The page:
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Fight Night Foxwoods Prelim Fantasy Preview

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The UFC Fight Night: Jacare vs. Mousasi preliminary card on Friday will feature four fights with competitors looking for redemption after recent losses.  
Former Ultimate Fighter competitor Al Iaquinta got caught on the wrong end of a submission in his last fight so the Team Serra/Longo fighter will surely be gunning for a finish when he takes on tough Brazilian veteran Rodrigo Damm.
Also on the preliminary card, middleweights Rafael Natal and Chris Camozzi are both in need of a win and it should bring out the best in the fighters as they look to move back up to the main card with an impressive showing in Connecticut.
Today's fantasy preview will give you a breakdown of those four preliminary card fights to see who will likely walk out victorious on Friday night.  With the main card chocked full of insanely close matchups, winning the preliminary card will be crucial to gain points and best your competitors in the UFC Pick Em game.
Middleweight champion Chris Weidman has been a big influence on Al Iaquinta over the years, as they both came up together under the tutelage of former UFC welterweight champion Matt Serra and striking coach Ray Longo.  Iaquinta has shown flashes of brilliance in some of his past fights, but he's still struggled to pull the trigger to put opponents away and it cost him in his last fight, where he fell by submission to Mitch Clarke.
Still, Iaquinta has the tools to be something special in the lightweight division and now is the time to put up or shut up as he headlines the preliminary card in Connecticut.
Iaquinta is best known as a striker, where he's extremely active on his feet, landing over four significant strikes per minute with 44 percent accuracy. He's also shown good defense, blocking 67 percent of the strikes against him. His ground game isn't shabby because he puts an opponent on their back about two times per fight, and coming from the camp where he trains, Iaquinta certainly has a submission game at his disposal.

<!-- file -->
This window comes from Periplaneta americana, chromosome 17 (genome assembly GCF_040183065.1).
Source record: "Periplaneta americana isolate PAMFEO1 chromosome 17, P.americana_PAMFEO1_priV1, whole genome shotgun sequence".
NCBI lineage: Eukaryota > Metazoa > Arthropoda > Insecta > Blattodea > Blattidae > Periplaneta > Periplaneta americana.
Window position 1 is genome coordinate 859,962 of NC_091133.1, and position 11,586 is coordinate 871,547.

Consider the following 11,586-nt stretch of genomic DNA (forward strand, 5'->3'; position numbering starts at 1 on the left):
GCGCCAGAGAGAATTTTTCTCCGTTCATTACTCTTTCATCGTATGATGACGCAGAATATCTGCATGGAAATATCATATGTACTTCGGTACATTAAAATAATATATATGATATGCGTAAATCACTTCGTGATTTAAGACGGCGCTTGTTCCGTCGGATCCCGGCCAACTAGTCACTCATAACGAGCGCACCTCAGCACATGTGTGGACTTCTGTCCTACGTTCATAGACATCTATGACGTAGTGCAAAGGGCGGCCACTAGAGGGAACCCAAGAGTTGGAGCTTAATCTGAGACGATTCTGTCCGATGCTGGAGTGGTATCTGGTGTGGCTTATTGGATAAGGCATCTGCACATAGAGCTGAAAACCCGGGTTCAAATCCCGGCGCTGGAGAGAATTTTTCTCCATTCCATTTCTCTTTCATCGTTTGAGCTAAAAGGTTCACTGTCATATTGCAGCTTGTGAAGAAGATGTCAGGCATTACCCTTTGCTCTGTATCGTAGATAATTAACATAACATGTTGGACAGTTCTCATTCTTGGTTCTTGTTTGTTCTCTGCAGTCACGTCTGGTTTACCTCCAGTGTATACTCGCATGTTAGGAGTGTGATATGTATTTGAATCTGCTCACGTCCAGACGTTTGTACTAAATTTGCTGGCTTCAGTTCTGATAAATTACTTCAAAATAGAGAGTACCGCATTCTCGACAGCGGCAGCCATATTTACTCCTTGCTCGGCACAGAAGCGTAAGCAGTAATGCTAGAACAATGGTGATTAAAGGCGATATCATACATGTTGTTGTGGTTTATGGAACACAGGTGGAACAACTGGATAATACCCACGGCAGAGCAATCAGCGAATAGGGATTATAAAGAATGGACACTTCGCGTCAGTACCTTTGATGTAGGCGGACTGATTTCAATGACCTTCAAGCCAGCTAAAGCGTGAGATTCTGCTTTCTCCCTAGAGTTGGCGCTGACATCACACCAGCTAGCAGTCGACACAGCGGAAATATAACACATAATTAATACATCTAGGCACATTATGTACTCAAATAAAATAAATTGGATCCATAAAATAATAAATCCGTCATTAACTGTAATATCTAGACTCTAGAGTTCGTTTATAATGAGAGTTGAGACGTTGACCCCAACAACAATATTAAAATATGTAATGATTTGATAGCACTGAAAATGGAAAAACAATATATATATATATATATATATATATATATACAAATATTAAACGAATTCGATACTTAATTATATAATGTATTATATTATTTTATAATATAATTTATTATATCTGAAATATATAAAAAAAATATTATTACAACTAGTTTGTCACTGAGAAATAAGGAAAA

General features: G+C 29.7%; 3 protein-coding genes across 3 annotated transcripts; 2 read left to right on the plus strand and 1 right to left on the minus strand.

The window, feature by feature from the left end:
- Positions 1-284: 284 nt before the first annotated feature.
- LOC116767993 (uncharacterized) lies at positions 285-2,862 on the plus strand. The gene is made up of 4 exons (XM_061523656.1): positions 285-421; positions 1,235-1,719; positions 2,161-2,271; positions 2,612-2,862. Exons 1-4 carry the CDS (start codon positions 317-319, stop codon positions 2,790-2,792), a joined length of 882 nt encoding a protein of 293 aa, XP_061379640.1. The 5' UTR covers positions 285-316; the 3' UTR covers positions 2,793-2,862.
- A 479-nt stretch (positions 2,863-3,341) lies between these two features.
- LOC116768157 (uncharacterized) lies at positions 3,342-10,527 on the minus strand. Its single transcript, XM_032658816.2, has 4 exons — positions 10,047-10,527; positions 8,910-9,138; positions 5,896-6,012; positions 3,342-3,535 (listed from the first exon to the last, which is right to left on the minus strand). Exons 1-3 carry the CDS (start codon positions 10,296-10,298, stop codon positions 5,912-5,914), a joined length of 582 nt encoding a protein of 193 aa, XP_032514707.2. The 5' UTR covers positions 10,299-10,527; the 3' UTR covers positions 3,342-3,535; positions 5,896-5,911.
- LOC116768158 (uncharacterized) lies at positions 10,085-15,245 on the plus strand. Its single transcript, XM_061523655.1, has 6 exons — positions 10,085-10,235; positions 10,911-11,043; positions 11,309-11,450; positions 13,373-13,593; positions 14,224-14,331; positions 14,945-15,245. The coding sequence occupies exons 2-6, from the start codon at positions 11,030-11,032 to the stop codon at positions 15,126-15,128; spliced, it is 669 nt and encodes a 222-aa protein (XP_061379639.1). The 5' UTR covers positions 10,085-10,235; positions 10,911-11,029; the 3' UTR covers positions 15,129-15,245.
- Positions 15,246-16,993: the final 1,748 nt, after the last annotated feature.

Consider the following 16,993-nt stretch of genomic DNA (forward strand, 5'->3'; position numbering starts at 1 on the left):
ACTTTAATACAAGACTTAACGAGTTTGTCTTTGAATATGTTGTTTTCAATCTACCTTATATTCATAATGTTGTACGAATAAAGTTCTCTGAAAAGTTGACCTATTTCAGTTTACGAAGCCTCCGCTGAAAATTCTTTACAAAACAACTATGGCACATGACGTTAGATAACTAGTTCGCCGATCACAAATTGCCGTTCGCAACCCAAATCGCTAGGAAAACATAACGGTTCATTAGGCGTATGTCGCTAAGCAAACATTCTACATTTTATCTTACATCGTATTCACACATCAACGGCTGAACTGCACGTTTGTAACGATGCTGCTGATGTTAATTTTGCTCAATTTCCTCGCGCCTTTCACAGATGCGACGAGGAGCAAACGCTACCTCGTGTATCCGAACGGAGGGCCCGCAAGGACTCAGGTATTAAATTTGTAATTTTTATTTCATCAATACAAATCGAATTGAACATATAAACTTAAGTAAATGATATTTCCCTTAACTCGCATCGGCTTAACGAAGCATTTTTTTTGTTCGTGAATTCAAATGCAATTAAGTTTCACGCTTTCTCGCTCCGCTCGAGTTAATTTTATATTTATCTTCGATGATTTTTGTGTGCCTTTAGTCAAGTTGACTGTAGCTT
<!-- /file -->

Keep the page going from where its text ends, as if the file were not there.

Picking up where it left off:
Rodrigo Damm is going to be a tough opponent to put away because he's one of those fighters who doesn't stand out for any one thing he does, but he's incredibly hard to figure out when he's fighting and he never goes away.  Damm is almost as active as Iaquinta on the feet, where he's averaging 3.39 significant strikes landed per minute, but despite his jiu-jitsu heritage, his ground game has been virtually nonexistent in the UFC.
Damm isn't going to pop off the TV screen with flashy moves or one punch knockout power, but he's very good at sticking around in every minute of every round and that can sometimes make him an impossibly tough matchup for some fighters.
In this case, Iaquinta knows he can win this fight on the feet as long as he keeps his volume up and his combinations heavy.  If Iaquinta puts Damm on his heels and doesn’t let the Brazilian find his timing on a counter strike, the New York native will be able to move in and out constantly with a stiff jab and quick combinations.  Over the course of three rounds, those punches will start to add up and when the final horn sounds it will give a win to Al Iaquinta.